Law School-Administered Financial Aid: The Good News and the Bad News
legal education, financial aid, law school student debt, loan repayment assistance program
In 2015, the ABA Task Force on Financing Legal Education reported a vast increase in law school-administered financial aid over the previous ten years. Financial aid administered by law schools was even the most rapidly rising cost factor for law schools collectively. At first glance this increase might seem like some good news for persons sharing my values and worldview. Historically financial aid has been associated with helping the financially needy, encouraging them and members of underrepresented identities to attend law school, and helping make it possible for students who want to devote their careers to low-paying, public-interest-oriented work to achieve their dreams. In fact, however, as the task force makes clear, almost all the increased financial aid is being awarded to applicants with high LSAT scores and high undergraduate GPAs — what is called “merit” these days. Any correlation between the beneficiaries of increased financial aid and the kinds of students who traditionally benefited from law school-administered financial aid is purely coincidental.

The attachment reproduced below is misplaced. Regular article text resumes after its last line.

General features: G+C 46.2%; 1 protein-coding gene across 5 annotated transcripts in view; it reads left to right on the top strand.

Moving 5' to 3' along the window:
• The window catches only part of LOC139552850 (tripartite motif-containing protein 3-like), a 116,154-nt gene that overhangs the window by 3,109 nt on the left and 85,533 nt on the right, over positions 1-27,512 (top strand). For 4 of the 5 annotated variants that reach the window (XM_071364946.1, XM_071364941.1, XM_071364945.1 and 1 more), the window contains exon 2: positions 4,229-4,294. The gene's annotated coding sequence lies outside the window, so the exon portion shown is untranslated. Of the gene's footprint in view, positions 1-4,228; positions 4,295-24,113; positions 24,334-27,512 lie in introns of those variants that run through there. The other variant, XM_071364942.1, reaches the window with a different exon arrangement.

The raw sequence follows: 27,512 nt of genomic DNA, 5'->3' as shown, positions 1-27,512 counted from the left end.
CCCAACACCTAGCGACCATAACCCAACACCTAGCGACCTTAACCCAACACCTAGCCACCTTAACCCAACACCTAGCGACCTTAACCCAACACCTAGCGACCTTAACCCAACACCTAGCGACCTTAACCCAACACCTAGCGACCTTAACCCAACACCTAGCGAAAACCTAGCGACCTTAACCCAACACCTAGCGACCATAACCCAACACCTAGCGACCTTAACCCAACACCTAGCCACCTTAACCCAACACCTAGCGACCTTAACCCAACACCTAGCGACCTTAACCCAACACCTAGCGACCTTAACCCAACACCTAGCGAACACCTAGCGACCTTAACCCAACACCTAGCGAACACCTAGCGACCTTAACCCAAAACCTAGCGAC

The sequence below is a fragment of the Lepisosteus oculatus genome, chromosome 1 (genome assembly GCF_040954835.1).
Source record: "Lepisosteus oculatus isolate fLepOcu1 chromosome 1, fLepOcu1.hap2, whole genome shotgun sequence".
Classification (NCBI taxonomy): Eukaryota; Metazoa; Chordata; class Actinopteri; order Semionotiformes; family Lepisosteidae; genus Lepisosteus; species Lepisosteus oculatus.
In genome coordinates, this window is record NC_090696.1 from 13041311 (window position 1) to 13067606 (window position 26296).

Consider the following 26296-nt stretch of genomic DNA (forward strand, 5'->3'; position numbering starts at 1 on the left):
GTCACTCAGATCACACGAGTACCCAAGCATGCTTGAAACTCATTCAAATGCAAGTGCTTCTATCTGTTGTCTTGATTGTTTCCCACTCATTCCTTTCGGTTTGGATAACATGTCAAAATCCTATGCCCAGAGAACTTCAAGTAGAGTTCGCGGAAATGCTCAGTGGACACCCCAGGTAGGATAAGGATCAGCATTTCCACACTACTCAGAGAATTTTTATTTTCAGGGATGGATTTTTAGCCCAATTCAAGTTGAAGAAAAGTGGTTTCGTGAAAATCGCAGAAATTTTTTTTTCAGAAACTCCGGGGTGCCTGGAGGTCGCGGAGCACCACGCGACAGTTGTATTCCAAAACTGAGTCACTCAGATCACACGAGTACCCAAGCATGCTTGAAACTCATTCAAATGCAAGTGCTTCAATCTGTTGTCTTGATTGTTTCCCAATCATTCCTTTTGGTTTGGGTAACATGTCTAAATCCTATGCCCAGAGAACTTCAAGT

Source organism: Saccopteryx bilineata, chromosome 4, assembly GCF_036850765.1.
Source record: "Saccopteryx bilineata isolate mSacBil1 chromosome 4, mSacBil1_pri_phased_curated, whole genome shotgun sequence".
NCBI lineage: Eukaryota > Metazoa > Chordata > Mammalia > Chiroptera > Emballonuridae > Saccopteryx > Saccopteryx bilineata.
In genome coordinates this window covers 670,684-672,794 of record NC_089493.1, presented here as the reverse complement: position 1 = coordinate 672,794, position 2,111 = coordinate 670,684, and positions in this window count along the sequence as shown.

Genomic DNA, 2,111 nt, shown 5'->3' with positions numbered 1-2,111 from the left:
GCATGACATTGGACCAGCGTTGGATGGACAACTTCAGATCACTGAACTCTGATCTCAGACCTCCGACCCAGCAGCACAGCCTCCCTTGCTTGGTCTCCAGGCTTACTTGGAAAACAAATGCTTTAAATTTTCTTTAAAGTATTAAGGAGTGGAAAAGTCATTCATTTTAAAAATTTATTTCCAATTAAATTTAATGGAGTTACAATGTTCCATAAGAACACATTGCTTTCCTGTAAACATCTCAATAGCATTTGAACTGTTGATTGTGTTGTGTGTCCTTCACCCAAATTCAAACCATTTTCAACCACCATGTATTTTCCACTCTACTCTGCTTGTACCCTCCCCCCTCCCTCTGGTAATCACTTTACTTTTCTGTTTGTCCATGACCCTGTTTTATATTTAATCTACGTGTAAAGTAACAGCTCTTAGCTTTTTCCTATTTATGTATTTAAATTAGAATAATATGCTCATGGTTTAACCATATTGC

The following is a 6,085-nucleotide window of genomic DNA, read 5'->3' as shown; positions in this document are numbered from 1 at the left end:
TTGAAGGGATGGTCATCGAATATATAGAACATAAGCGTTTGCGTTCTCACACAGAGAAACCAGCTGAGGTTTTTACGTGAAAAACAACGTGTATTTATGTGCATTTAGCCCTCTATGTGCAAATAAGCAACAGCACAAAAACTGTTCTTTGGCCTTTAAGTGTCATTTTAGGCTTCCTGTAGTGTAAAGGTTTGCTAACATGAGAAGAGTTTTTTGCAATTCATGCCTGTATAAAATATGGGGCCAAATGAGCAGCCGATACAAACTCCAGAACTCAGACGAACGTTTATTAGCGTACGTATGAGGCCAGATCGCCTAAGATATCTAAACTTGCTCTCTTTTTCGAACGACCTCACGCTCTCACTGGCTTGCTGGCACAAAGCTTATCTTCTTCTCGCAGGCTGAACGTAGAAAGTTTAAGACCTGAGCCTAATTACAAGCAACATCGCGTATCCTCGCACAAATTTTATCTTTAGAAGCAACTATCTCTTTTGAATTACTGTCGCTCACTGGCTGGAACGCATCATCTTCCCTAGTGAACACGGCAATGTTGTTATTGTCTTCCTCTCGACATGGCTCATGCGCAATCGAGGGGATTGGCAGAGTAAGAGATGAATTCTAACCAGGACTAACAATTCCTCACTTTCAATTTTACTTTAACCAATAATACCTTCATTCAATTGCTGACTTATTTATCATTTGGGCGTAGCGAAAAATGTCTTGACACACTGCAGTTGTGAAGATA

Whitford, William C., "Law School-Administered Financial Aid: The Good News and the Bad News" (2017). Law School Admissions. 16.